29 August 2012

Jacob Aran

A theoretical computer built in a mixed-up mathematical universe might not sound like the most practical invention. But the discovery shows that computation can turn up in the most unlikely places, which in turn might spur more realistic models of physical and chemical processes.

The computer is what’s known as a universal Turing machine, a theoretical construct invented by mathematician Alan Turing that’s capable of simulating any computer algorithm. The computers we use today are approximations of Turing’s idealised machine.

Katsunobu Imai at Hiroshima University in Japan and colleagues have found a way to bring Turing’s computational order to an irregular universe based on Penrose tiles – a feat that was considered highly improbable until now.

Named after mathematician Roger Penrose, the tiling is an arrangement of two four-sided shapes called a kite and a dart, which covers a two-dimensional plane, without repeating, to create a constantly shifting pattern.

The team used this mathematical playing field to make a cellular automaton, a two-dimensional universe in which patterns of cells evolve to create complex structures. The most famous cellular automaton is the Game of Life, a grid of identical square cells that can either be “alive” or “dead”.

Players have created universal Turing machines in the Game of Life’s orderly, two-state universe. But making one work in a more chaotic Penrose universe presented a greater challenge to Imai’s team.

### Wired tiles

The scientists constructed logic gates for their universal Turing machine by assigning one of eight different states to each Penrose tile, with the states changing over time according to a few simple rules.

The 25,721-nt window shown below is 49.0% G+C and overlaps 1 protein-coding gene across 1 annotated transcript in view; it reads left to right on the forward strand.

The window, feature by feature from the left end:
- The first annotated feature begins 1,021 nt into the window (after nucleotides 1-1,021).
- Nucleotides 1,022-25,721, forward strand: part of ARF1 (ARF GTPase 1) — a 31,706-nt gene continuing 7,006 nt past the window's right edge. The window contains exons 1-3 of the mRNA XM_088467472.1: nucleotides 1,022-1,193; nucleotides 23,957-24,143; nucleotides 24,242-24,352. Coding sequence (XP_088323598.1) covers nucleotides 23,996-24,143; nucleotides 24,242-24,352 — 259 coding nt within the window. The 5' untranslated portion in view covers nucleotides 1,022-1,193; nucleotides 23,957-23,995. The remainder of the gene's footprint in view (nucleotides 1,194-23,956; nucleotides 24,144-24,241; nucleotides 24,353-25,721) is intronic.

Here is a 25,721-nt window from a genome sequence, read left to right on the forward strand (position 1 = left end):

Tiles in the first state act as wires that transmit signals between the logic gates, with the signal itself consisting of either a “front” or “back” state. Four other states manage the redirecting of the signal within the logic gates, while the final state is simply an unused background to keep the various states separate.

At first it wasn’t clear whether Imai’s team would be able to keep their logic gates wired together, as the gates can only appear in certain places where the tiles come together in the right way.

However, the team found that a long enough wire would always make the connection, proving that a universal Turing machine is possible in the Penrose universe.

Imai will present the work next month at the Automata conference in La Marana on the French island of Corsica.

### More natural modelling

Earlier this month, researchers also made the unexpected discovery of a highly repetitive object called a glider in the Penrose universe.

Gliders actually form the basis for a universal Turing machine in the Game of Life, shuttling information around in place of wires. Imai didn’t know about the Penrose glider at the time, so he was forced to take an alternative approach.

Susan Stepney, a computer scientist at the University of York, UK, says Imai’s creation is not very practical as it requires a theoretically infinite number of cells to function.

Still, Imai says he was inspired to try and make a universal Turing machine because he wanted to probe the limits of complexity in a Penrose universe. Just showing that it’s possible could open the door to other, more useful applications, he says.

“Cellular automata are widely used for modelling physical and chemical phenomena, but sometimes the resulting patterns are quite artificial,” he explains. While grid-based patterns don’t really reflect the natural world, the irregular patterns in Penrose tiling could provide a better model.

New Scientist